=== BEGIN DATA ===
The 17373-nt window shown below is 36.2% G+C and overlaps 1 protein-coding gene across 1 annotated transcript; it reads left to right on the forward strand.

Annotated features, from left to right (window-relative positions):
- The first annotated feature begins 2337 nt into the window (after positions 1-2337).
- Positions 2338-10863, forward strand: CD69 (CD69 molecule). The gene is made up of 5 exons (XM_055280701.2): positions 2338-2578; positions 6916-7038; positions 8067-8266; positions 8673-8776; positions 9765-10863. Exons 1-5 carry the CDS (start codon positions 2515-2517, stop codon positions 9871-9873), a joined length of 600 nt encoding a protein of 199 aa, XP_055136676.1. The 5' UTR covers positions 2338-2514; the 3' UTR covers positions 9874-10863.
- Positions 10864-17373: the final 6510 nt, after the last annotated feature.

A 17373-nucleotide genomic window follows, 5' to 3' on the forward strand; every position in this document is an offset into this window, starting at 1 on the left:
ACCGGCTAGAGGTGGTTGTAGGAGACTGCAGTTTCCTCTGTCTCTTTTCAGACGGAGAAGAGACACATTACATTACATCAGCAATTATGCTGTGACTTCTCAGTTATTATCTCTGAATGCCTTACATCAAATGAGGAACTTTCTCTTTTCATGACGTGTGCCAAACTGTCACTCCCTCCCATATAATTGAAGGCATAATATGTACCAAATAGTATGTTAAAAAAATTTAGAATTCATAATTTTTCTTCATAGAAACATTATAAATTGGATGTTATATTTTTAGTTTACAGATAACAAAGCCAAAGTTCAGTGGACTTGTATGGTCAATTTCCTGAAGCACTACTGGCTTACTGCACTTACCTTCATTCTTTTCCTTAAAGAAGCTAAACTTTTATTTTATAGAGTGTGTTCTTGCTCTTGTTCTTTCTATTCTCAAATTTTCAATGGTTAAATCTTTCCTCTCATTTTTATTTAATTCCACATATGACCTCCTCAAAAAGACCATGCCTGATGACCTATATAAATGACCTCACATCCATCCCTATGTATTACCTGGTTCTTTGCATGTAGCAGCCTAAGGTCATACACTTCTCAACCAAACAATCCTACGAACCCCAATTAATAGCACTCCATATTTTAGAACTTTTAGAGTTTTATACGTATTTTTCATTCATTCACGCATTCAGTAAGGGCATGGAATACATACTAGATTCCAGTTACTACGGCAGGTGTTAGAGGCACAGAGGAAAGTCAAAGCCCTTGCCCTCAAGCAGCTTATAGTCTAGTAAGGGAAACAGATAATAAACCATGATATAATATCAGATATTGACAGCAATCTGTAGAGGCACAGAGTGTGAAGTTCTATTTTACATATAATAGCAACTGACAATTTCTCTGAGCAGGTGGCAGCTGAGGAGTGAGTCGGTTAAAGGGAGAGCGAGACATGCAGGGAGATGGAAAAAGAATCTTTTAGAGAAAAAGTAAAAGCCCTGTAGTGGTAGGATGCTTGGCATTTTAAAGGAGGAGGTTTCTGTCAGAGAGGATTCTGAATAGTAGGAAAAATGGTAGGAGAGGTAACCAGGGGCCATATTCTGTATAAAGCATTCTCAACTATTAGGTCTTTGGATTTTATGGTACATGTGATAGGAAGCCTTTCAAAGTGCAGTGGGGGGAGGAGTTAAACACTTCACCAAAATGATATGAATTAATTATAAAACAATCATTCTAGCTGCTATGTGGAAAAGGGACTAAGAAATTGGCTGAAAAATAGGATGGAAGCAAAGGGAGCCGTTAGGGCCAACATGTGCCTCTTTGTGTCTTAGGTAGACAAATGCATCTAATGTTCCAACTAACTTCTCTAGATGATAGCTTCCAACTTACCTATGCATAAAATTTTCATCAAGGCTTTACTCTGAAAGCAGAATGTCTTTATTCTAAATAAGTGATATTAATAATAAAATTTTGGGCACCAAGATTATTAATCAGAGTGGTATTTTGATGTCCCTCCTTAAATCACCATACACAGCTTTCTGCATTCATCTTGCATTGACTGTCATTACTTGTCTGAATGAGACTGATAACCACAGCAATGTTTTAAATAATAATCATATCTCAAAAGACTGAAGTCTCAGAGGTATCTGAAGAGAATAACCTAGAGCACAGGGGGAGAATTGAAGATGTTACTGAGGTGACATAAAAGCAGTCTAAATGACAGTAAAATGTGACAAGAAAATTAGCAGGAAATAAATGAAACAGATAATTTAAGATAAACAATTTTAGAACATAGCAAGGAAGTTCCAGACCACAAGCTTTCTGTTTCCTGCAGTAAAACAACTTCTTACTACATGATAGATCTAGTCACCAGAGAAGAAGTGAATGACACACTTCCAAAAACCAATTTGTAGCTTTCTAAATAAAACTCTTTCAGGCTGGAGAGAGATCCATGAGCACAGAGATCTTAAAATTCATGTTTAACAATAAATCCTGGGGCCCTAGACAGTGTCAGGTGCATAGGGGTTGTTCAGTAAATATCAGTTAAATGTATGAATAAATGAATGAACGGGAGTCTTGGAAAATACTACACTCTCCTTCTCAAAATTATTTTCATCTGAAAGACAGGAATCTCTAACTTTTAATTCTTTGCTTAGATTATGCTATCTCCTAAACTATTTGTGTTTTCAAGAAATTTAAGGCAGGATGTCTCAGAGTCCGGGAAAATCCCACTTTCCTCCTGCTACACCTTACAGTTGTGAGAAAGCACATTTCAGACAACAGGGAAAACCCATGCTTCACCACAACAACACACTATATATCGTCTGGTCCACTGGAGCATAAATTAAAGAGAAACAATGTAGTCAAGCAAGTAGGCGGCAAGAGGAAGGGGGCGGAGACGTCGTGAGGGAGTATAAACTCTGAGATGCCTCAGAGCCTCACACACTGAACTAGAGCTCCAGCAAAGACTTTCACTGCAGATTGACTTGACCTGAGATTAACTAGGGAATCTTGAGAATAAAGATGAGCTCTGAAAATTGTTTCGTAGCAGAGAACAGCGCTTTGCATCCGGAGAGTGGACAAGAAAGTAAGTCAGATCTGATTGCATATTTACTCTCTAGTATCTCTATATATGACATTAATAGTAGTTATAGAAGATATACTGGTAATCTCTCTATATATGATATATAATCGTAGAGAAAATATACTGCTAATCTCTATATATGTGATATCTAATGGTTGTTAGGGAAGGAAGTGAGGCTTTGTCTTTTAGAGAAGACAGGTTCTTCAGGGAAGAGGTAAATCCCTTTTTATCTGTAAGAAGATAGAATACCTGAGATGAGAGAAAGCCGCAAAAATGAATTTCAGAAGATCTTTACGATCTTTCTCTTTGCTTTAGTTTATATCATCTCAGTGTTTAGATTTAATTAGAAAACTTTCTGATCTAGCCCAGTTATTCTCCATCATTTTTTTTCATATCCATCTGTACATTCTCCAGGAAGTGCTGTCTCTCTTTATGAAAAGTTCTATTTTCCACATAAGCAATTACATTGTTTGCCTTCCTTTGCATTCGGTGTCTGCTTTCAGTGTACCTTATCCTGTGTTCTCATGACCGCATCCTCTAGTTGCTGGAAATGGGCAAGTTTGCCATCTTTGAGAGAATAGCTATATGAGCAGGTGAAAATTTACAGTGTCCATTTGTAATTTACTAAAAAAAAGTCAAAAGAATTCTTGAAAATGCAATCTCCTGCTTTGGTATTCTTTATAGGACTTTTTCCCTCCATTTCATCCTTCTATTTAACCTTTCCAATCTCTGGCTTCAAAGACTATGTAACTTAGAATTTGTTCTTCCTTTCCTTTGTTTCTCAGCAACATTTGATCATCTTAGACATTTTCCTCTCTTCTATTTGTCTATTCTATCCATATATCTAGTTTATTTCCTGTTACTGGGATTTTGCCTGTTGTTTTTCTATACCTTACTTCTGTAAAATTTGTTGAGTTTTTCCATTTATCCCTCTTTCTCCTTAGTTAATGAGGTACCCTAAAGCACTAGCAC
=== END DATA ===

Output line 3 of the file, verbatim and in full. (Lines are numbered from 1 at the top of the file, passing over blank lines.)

- The first annotated feature begins 2337 nt into the window (after positions 1-2337).